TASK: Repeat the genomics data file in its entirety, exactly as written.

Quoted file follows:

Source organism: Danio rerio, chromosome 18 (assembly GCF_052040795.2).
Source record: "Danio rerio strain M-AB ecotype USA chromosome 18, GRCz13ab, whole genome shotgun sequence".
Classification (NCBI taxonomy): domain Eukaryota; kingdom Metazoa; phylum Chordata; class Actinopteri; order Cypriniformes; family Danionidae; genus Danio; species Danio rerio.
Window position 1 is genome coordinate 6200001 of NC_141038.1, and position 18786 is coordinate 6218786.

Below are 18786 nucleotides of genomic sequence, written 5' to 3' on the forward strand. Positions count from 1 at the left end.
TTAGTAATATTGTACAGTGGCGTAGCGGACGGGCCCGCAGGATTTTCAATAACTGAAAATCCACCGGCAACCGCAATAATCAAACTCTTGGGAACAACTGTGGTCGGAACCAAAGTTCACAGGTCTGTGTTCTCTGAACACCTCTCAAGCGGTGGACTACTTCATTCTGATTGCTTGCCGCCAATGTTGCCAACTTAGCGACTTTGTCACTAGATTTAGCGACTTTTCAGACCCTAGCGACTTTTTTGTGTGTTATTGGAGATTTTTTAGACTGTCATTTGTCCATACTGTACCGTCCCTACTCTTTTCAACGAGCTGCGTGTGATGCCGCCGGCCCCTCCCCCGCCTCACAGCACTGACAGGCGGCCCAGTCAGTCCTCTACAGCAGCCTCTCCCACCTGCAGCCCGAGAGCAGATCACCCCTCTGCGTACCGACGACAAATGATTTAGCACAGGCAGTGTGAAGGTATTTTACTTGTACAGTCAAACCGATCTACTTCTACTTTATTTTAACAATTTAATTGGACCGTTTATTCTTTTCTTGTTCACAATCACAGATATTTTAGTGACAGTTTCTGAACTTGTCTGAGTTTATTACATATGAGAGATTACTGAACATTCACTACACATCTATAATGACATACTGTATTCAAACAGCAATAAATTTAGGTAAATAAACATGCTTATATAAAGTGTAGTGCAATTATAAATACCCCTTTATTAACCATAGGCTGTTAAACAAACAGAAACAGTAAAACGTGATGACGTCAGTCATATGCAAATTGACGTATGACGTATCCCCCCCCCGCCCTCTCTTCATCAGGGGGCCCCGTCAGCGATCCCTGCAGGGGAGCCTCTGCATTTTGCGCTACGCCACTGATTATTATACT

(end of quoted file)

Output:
Source organism: Danio rerio, chromosome 18 (assembly GCF_052040795.2).
Source record: "Danio rerio strain M-AB ecotype USA chromosome 18, GRCz13ab, whole genome shotgun sequence".
Classification (NCBI taxonomy): domain Eukaryota; kingdom Metazoa; phylum Chordata; class Actinopteri; order Cypriniformes; family Danionidae; genus Danio; species Danio rerio.
Window position 1 is genome coordinate 6200001 of NC_141038.1, and position 18786 is coordinate 6218786.

Below are 18786 nucleotides of genomic sequence, written 5' to 3' on the forward strand. Positions count from 1 at the left end.
TTAGTAATATTGTACAGTGGCGTAGCGGACGGGCCCGCAGGATTTTCAATAACTGAAAATCCACCGGCAACCGCAATAATCAAACTCTTGGGAACAACTGTGGTCGGAACCAAAGTTCACAGGTCTGTGTTCTCTGAACACCTCTCAAGCGGTGGACTACTTCATTCTGATTGCTTGCCGCCAATGTTGCCAACTTAGCGACTTTGTCACTAGATTTAGCGACTTTTCAGACCCTAGCGACTTTTTTGTGTGTTATTGGAGATTTTTTAGACTGTCATTTGTCCATACTGTACCGTCCCTACTCTTTTCAACGAGCTGCGTGTGATGCCGCCGGCCCCTCCCCCGCCTCACAGCACTGACAGGCGGCCCAGTCAGTCCTCTACAGCAGCCTCTCCCACCTGCAGCCCGAGAGCAGATCACCCCTCTGCGTACCGACGACAAATGATTTAGCACAGGCAGTGTGAAGGTATTTTACTTGTACAGTCAAACCGATCTACTTCTACTTTATTTTAACAATTTAATTGGACCGTTTATTCTTTTCTTGTTCACAATCACAGATATTTTAGTGACAGTTTCTGAACTTGTCTGAGTTTATTACATATGAGAGATTACTGAACATTCACTACACATCTATAATGACATACTGTATTCAAACAGCAATAAATTTAGGTAAATAAACATGCTTATATAAAGTGTAGTGCAATTATAAATACCCCTTTATTAACCATAGGCTGTTAAACAAACAGAAACAGTAAAACGTGATGACGTCAGTCATATGCAAATTGACGTATGACGTATCCCCCCCCCGCCCTCTCTTCATCAGGGGGCCCCGTCAGCGATCCCTGCAGGGGAGCCTCTGCATTTTGCGCTACGCCACTGATTATTATACT